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       sockd.route - Route file for multi-homed SOCKS proxy server




       The  file /etc/sockd.route is used by the SOCKS server program sockd to
       determine which of its network interfaces it  should  use  to  reach  a
       given  destination host. It is needed only if your SOCKS server host is
       multi-homed and your version of sockd supports  RBIND.   A  multi-homed
       host  is  a  host  with  more  than one network interfaces and with its
       IP_FORWARDING turned off. Only the multi-homed version of sockd can  be
       run  on  such  hosts.   You  can find out the version of your sockd (or
       rsockd) by command

       sockd -ver


       rsockd -ver

       A line in the file can be up to 1024 characters  long.  Lines  starting
       with a#are comments. Non-comment lines must be of the form

       if_addr        dst_addr  dst_mask

       All  three  fields  are  required  and are separated by spaces or tabs.
       Each filed is specified in the usual dotted form of IP addresses, e.g.,   if_addr  must  be  the  IP address of one of the network
       interfaces on the SOCKS server host.  dst_addr specifies either the  IP
       address  of  a  host,  a network, or a subnet in the usual dotted form,
       e.g.,, or  a  domain  name,  e.g.,  dst_mask
       specifies  mask  for the IP address used in dst_addr.  Bits in dst_mask
       that are set to 0 indicate the  bit  positions  to  be  ignored  during
       comparison  of IP addresses. So, specifying in dst_mask
       demands an exact match  with  dst_addr,  whereas  in  dst_mask
       causes a matching with any given destination address regardless of what
       is specified for dst_addr. If a domain name is used for  dst_addr,  the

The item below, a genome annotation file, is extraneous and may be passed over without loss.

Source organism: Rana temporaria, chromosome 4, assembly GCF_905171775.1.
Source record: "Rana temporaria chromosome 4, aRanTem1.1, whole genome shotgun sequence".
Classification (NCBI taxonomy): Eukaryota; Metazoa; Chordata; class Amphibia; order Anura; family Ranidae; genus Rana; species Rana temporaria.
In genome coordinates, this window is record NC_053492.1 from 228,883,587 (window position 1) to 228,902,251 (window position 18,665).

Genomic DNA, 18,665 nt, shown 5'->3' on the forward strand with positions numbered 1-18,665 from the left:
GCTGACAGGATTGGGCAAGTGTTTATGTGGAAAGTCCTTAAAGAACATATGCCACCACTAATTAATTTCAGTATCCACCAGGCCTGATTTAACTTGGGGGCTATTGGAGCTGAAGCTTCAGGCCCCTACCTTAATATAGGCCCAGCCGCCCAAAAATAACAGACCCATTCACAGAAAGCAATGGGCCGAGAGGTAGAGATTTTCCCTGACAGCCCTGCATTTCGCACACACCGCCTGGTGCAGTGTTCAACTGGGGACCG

contents  of  dst_mask  are  ignored,  though it must still be supplied
       (simply use  If the domain name  starts  with  a  period,  it
       specifies  a  zone  and  matches  all  domain  names  within that zone,
       otherwise it matches only the domain name itself. For example,
       matches  only  xyz.comP,  while macthes not only, but
       also and, among others.  The  special
       symbol  ALL  (which  must be entirely in uppercase) matches everything.
       Domain names are otherwise case-insentive.

       When using a domain name in dst_addr,  you  have  be  very  careful  in
       maintaining   your   DNS   setup.   See  the  last  few  paragraphs  in

       When a multi-homed sockd receives a network request,  it  first  checks
       with  /etc/sockd.fc  (or /etc/sockd.conf) to decide whether the request
       should be allowed or denied.  For  an  allowable  request,  sockd  then
       checks  the  given  destination  IP  address or domain name against the
       dst_addr dst_mask pair in /etc/sockd.route, one line at a line. Once  a
       match  is  found,  the  network  interface of the corresponding if_addr
       field is used for connection to the destination host.  Remaining  lines
       in  the  file are skipped. Therefore the order of the lines in the file
       is of extreme importance. If no match is found throughout the  file,  a
       line indicating the error is produced using syslog with facility daemon
       and level err and the request is ignored.

       You have the option  of  using  the  frozen  route  file  /etc/
       instead   of   /etc/sockd.route.   The   frosen  file  is  produced  by
       make_sockdfr and is essentially the memory image of  the  parsed  route
       file.  Using it can reduce the start-up delay of the SOCKS server since
       it eliminate the need for parsing. Since the SOCKS server always  looks
       for /etc/ first, be sure that you always run make_sockdfr every
       time after you modifify /etc/sockd.route.


       Suppose you have a dual-homed host with interface  connecting
       to  your  internal  Class  B  network  129.1, and interface
       connecting to the outside world. If you only use the  SOCKS  server  to
       provide  connections  to  outside hosts, then the file /etc/sockd.route
       only needs one line:

       If you also use the SOCKS server  to  provide  connection  to  internal
       hosts as well, then two lines would suffice:

       Note that these two lines must be in the order given above.

       If you prefer using domain name instead, the lines should be

       assuming that is your domain.


       dump_sockdfr(8), make_sockdfr(8), sockd(8),

                                  May 6, 1996